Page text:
More details about the Type 32 Frigate project have emerged as it is announced the warship has entered its concept design phase.
Earlier this month, during a meeting of the Defence Committee, it was announced that the general purpose ship had entered its concept phase. First Sea Lord Tony Radakin added that it was too early to define its characteristics but being a “Type 31 Batch 2” frigate could be an option. You can read more about that proposal here.
Up to five ships are planned, which, in combination with the planned five Type 31 frigates and eight Type 26 frigates, will grow the Royal Navy’s surface escort fleet from 19 to 24 vessels.
Radakin also reiterated the intent of the programme to provide “additional volume” to the fleet and embrace emerging technology. Below is the transcript from the committee session.
Jeremy Quin, Minister for Defence Procurement, kicked things off by saying:
“On all the things about Type 32, everything is changing very rapidly. We are very conscious with Type 31 and Type 26—we will get on to this with the lethality—that the kit that we will use in future will be very different from what we are used to at the moment. If you look on FCAS, in terms of future combat air systems, with swarms of loyal wingmen, it will be a different world. I am conscious that anything we say now may change during the course of the concept phase.”
First Sea Lord Admiral Tony Radakin added:
“We are just kicking off the concept phase now. In terms of whether it will be an ASW platform, an AAW platform or more a general-purpose frigate, it is in the general-purpose frigate class. Does it have a wide spectrum of what it might be? At the moment, absolutely. The debate we had was whether this is really a Type 31 and just call it a batch 2. That could be one answer. Or, in the world that we are in, where the technology is moving so quickly, should we challenge ourselves about whether this could be a very different ship? It could have a lot more automation, a lot fewer ships company and a lot more in terms of some of the new technologies, whether drones or directed energy or some of the weapons that are coming through. That is why we have now started the concept phase to better understand what those choices are.”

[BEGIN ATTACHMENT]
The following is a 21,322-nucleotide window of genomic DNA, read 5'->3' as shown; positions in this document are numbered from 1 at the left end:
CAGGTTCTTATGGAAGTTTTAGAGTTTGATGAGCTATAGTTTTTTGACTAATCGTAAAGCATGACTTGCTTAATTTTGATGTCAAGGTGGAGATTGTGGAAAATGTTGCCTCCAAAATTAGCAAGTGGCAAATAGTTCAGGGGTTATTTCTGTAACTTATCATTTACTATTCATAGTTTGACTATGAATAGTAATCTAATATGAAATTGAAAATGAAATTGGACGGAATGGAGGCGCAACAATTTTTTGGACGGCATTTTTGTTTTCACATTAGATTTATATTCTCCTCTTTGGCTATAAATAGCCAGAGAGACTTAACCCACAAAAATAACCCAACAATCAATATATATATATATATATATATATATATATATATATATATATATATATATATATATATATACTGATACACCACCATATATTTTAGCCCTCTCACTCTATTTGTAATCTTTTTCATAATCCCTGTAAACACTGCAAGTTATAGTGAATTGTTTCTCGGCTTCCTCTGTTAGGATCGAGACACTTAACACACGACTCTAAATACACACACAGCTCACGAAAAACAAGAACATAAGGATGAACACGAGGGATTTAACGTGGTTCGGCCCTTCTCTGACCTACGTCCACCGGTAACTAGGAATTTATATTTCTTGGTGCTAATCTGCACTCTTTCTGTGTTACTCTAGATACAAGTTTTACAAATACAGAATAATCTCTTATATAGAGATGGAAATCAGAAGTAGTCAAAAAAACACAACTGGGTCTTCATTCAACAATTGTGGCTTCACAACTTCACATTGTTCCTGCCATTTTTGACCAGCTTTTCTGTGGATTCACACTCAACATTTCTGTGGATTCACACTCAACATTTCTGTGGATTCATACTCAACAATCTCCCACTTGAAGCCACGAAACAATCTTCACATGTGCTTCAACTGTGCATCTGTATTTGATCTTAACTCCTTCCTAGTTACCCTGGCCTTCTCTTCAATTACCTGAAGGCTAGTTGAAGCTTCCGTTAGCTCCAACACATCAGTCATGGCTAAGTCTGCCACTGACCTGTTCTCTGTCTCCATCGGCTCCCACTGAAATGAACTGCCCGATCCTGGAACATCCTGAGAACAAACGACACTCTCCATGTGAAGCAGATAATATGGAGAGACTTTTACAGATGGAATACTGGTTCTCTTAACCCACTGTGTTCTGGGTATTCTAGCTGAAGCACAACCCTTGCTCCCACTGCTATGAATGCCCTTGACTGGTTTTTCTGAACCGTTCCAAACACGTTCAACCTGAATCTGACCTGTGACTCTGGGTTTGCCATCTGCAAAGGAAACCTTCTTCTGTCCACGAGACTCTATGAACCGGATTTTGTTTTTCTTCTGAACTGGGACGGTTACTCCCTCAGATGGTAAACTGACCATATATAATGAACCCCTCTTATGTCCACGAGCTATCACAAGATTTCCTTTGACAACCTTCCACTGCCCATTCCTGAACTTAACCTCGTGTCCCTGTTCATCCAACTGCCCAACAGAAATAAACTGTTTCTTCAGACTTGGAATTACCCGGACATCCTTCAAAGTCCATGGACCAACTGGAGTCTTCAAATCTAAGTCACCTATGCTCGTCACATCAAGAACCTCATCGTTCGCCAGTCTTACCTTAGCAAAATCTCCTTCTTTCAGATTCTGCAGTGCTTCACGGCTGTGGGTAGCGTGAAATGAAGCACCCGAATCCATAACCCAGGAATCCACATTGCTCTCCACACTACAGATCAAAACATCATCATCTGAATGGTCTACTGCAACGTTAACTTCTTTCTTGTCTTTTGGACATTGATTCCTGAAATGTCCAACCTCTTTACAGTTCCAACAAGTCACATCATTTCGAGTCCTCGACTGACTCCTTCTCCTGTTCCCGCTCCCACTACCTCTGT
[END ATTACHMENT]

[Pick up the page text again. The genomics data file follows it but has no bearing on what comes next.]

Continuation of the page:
Sarah Atherton, MP for Wrexham, asked the First Sea Lord what the timelines are for this project, he answered:
“The timelines for this are towards the end of this decade and stepping into the 2030s. From my point of view, this is about frigate and destroyer numbers that we have heard before are anchored around a 19 figure and potentially start to grow to 24 in the early 2030s. That makes a substantial difference to the Navy. The earlier debate that we had about having 60% availability and potentially 80% availability in the future gives me twice as many frigate and destroyer days than I currently have. This is a substantial change.
Atherton then asked:
“When you are feeding into the ideas of the concept that you want in a decade’s time, are you looking at capability gaps, or are you looking at new capabilities, or both?”
“This is more about additional volume in the fleet. In terms of the capability gaps, it is about embracing the technology that is out there. My wariness around some of the programmes we have had in the past—which get initiated, take forever to deliver and are fixed—is that you cannot ever introduce technology that is moving along at a faster pace than you are designing or building the ships.
If you look at how long it took to initiate Type 26, build it, and bring it into service compared to Type 31, the speeds are hugely different. It is the same with Type 32. Can we start to accept that the correct way to build our ships is to have a lot more flexibility and introduce the technology almost as you are designing and building the ships, rather than something that was cemented in aspic 10 or 15 years ago? You then get the wrong capability too late, and it is not good enough in terms of what we need.”
Atherton then asked about real world examples, saying:
“The Russian-Israeli corvette is a punchy bit of kit by all accounts: well-armed, speedy, adaptable. Are you looking at that?”
Admiral Tony Radakin replied:
“That would be part of the option set. If I take Type 26, one of the best things about Type 26 is this enormous mission bay that can take 16 containers. One of the other best things is that we have not decided precisely what will be in those containers and what will go into the mission bay. It is the same with Type 31 and Type 32. We are trying to avoid over-engineering and deciding too early, when I think, selfishly, that we want to maintain the amount of choice that we can have for as long as possible, and a level of ambition that allows you to embrace more lethality and is at the cutting-edge of technology in a better way that we have done in the past.
That does mean that we do not have the easy answers as to what this frigate will look like in 10 years’ time. It is deliberate. This will be a platform which will be able to host, ideally, a different set of capabilities that we can swap in and out, but will be much more modern and lethal in terms of what it can deliver.”